According to the New York City Department of Health and Mental Hygiene, more than half of adult New Yorkers are overweight.  The recently launched “Fruit and Vegetable Prescription Program” (FVRx) attempts to combat this startling statistic by allowing doctors to prescribe “Health Bucks” to patients suffering from or at risk of obesity or other diet-related illnesses.  These Health Bucks are redeemable for produce at the 138 local farmers markets within the city boundaries.

Patients enrolled in the program receive a monthly prescription of $1/day in Health Bucks for each family member, and they meet with their healthcare providers on a monthly basis for health assessments, prescription renewals, and to set goals based on their progress.  Participants also receive nutritional counseling and tips on how to best cook and economize.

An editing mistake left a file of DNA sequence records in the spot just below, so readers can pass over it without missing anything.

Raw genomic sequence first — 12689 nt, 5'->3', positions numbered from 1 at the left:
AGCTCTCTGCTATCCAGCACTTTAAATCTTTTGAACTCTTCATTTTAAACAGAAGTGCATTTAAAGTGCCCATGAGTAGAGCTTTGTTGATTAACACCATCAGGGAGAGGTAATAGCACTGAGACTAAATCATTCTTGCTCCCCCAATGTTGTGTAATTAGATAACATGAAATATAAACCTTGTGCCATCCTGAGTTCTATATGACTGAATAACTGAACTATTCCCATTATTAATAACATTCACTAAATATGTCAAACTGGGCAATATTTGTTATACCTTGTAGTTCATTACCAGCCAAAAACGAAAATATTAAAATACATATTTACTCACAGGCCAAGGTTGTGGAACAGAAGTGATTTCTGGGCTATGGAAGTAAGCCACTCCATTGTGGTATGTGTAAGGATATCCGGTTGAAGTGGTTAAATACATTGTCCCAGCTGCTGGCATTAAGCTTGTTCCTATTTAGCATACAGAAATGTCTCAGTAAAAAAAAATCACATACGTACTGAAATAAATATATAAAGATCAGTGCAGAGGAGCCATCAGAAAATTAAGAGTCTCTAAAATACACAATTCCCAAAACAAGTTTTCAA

FVRx has already proven effective at improving community health in other cities in Massachusetts, Maine, Rhode Island, and California since 2011.
The first 38% of participants in the program in those states dropped their Body Mass Indices, and in the second year the percentage increased to 39% of participants who lowered their Body Mass Indices. Furthermore, the program has been shown to improve patient health and food literacy, to increase consumption of fruits and vegetables, and to boost revenue at farmers markets.

Interested in engaging with your food system and the community around you? Check out our Discovering our Food System and Vegetable Varieties Investigation projects to learn how you can dig in.

For more about the Fruit and Vegetable Prescription program, check out: 

http://www.npr.org/blogs/thesalt/2013/09/12/221757539/no-bitter-pill-doctors-prescribe-fruits-and-veggies

One Response to “NYC Doctors Prescribe Fresh Produce to Combat Obesity”
  1. BharatTutors says:

    Good article. My doc says that we should have ‘colored’ vegetables (like apples, mangoes, peaches) instead of ‘white’ products like rice, sugar.

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